The Rise of America as Culinary Destination

Travel Blog  •  Michael Yessis  •  09.23.09 | 9:55 AM ET

Just a few decades ago, America was a culinary wasteland. Now, it’s foodie central. Why? Jerry Weinberger points to, among other things, the Great Woman theory of history:

The first wedding gift my wife and I received, in 1965, was a copy of Mastering the Art of French Cooking, by Julia Child (with Simone Beck and Louisette Bertholle). It still sits on a shelf in our kitchen, bound now by tape, with almost every page earmarked and blotched. Published in 1961, Child’s book brought the techniques of French haute cuisine to the American kitchen, teaching us how to soak and sauté sweetbreads, how to make soufflé au Grand Marnier, how to cut up a duck—all within the limits of the American supermarket of the period. But it was Child’s later TV show, Boston PBS’s The French Chef, that really changed things. It was unintimidating French cooking: the chef was a goofy-talking giant who dumped in the butter and occasionally spilled things and whacked stuff with mallets and sometimes burned the sauce.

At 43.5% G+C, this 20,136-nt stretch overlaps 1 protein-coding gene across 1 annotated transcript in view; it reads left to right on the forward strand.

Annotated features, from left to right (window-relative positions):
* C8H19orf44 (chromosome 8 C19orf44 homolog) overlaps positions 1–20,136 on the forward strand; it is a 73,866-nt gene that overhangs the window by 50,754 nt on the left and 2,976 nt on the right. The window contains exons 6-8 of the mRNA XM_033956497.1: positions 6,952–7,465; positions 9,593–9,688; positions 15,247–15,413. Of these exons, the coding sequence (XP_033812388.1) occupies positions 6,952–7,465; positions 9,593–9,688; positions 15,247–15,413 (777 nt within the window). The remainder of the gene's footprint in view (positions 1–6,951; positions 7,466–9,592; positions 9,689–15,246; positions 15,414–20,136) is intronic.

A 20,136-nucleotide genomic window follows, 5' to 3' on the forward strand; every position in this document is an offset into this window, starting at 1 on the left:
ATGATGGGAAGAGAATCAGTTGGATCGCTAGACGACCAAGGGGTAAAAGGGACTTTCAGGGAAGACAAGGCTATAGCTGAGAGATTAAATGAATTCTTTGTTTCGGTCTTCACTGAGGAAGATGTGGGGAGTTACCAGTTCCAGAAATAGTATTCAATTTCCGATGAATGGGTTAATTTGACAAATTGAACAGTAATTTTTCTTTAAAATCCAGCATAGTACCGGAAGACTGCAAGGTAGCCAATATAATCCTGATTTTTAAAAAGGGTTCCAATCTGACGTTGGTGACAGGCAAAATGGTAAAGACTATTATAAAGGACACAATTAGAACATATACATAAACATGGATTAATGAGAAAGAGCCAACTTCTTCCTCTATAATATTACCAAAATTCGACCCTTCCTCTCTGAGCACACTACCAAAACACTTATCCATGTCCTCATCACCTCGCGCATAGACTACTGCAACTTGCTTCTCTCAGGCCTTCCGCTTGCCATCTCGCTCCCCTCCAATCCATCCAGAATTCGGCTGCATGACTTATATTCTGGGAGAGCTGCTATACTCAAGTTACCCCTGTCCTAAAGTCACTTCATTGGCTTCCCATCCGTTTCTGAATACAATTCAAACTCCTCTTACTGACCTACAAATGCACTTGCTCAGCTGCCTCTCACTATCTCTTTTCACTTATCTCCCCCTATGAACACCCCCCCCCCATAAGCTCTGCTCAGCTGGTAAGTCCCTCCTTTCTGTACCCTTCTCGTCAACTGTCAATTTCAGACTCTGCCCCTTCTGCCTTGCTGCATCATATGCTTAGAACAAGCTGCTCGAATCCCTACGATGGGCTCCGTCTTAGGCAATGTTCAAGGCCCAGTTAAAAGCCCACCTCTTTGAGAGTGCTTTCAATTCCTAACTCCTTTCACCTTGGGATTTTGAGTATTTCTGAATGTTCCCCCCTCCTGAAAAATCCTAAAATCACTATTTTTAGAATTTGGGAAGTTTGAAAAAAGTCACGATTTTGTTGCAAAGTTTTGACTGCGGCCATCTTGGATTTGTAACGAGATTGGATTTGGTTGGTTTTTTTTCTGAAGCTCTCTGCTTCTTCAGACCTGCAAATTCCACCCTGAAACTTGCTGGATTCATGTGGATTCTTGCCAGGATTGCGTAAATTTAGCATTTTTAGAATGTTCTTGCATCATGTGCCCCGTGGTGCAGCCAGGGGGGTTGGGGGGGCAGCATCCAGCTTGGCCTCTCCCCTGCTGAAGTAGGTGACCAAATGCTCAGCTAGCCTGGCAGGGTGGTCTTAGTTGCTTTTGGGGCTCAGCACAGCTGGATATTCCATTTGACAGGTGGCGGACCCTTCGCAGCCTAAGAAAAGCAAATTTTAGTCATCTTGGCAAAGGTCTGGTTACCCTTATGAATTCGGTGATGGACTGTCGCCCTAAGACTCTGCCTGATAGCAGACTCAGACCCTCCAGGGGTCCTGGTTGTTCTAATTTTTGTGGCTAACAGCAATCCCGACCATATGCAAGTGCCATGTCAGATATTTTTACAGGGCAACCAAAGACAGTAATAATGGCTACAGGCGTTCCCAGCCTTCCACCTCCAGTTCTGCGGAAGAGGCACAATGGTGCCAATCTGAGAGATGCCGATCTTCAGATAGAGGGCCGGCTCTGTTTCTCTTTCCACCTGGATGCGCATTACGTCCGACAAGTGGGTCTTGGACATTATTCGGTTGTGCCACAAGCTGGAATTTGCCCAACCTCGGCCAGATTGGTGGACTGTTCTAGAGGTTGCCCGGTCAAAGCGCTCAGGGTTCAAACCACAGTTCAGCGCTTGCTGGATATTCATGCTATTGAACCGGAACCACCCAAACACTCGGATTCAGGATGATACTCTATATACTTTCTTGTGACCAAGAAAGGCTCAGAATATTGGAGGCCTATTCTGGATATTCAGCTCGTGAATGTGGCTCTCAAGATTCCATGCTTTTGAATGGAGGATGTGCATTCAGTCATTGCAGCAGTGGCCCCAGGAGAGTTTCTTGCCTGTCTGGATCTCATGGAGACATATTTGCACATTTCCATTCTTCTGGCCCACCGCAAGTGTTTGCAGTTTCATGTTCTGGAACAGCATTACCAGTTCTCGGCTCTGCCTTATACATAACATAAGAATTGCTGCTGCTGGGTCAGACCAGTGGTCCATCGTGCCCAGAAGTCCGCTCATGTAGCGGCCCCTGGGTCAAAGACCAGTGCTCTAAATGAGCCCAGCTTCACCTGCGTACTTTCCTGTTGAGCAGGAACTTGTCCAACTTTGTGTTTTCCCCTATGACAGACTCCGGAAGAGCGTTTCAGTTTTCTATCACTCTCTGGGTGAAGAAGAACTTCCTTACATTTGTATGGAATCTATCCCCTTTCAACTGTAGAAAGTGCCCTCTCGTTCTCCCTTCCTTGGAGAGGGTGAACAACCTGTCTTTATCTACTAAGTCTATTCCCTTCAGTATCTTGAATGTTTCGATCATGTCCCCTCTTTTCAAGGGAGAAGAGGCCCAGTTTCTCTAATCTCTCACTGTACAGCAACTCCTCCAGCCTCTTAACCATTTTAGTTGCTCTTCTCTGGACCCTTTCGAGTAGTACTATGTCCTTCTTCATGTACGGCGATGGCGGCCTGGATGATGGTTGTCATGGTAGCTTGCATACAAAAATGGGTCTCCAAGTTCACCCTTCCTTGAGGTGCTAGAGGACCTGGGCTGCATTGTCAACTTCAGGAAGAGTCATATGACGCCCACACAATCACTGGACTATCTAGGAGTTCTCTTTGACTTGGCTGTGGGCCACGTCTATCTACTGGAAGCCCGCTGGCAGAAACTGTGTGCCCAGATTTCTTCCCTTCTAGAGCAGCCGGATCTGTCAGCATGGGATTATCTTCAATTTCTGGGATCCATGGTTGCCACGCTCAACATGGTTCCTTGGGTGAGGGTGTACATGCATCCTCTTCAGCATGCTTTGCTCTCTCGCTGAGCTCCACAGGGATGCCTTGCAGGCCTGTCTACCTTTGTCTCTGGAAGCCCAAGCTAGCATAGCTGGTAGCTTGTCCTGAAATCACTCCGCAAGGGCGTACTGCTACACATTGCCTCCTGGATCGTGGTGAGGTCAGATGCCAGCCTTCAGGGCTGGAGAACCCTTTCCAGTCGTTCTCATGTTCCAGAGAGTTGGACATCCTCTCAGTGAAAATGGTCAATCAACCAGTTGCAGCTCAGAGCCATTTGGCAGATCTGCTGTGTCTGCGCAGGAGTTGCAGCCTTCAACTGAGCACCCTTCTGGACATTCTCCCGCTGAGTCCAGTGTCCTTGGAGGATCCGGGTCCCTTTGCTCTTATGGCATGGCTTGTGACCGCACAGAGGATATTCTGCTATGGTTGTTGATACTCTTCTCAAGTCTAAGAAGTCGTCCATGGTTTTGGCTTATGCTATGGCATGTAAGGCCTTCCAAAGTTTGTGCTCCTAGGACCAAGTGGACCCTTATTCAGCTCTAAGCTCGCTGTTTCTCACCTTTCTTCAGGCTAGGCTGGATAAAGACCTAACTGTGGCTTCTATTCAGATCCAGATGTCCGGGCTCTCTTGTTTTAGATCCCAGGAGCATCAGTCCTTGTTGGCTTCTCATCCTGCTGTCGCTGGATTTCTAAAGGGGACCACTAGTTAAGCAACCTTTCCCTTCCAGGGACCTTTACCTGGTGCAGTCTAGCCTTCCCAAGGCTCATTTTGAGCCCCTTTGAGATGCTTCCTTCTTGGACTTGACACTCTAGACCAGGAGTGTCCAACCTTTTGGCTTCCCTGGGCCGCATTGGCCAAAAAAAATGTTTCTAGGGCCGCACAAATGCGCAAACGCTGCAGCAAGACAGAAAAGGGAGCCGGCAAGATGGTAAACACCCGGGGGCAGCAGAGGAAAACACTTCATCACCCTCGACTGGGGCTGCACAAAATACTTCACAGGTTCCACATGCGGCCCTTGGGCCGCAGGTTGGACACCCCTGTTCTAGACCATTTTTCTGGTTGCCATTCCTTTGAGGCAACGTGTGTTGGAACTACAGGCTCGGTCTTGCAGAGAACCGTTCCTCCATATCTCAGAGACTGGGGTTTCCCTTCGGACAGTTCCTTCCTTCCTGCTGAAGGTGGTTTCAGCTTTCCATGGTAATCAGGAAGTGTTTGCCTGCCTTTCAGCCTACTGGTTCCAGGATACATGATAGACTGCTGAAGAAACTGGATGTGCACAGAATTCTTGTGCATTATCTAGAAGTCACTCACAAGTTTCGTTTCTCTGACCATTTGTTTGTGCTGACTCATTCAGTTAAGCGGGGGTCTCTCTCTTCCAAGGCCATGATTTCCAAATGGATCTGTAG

But Julia taught us how to master French cooking, not American. American food had to be invented before it could be mastered. And the inventor was another Great Woman, this one on the opposite coast. In 1971, Alice Waters opened Chez Panisse in Berkeley, California. This was the great transformative event in American culinary history. Chez Panisse grew out of Waters’s experience not with the butter and fat of Parisian haute cuisine, but with the foods of Mediterranean Provence (based on olive oil, the fresh fruits of the earth and sea, and the general habit of going to the market with a string bag every day). The principle of Chez Panisse was that food—both animal and vegetable—should be absolutely fresh, and that meant absolutely local. So it’s not quite right to say that Waters had to invent American food; what she did was rediscover and then elaborate on pre-canned, pre-supermarket, pre-tomatoes-all-year-round regional American food.

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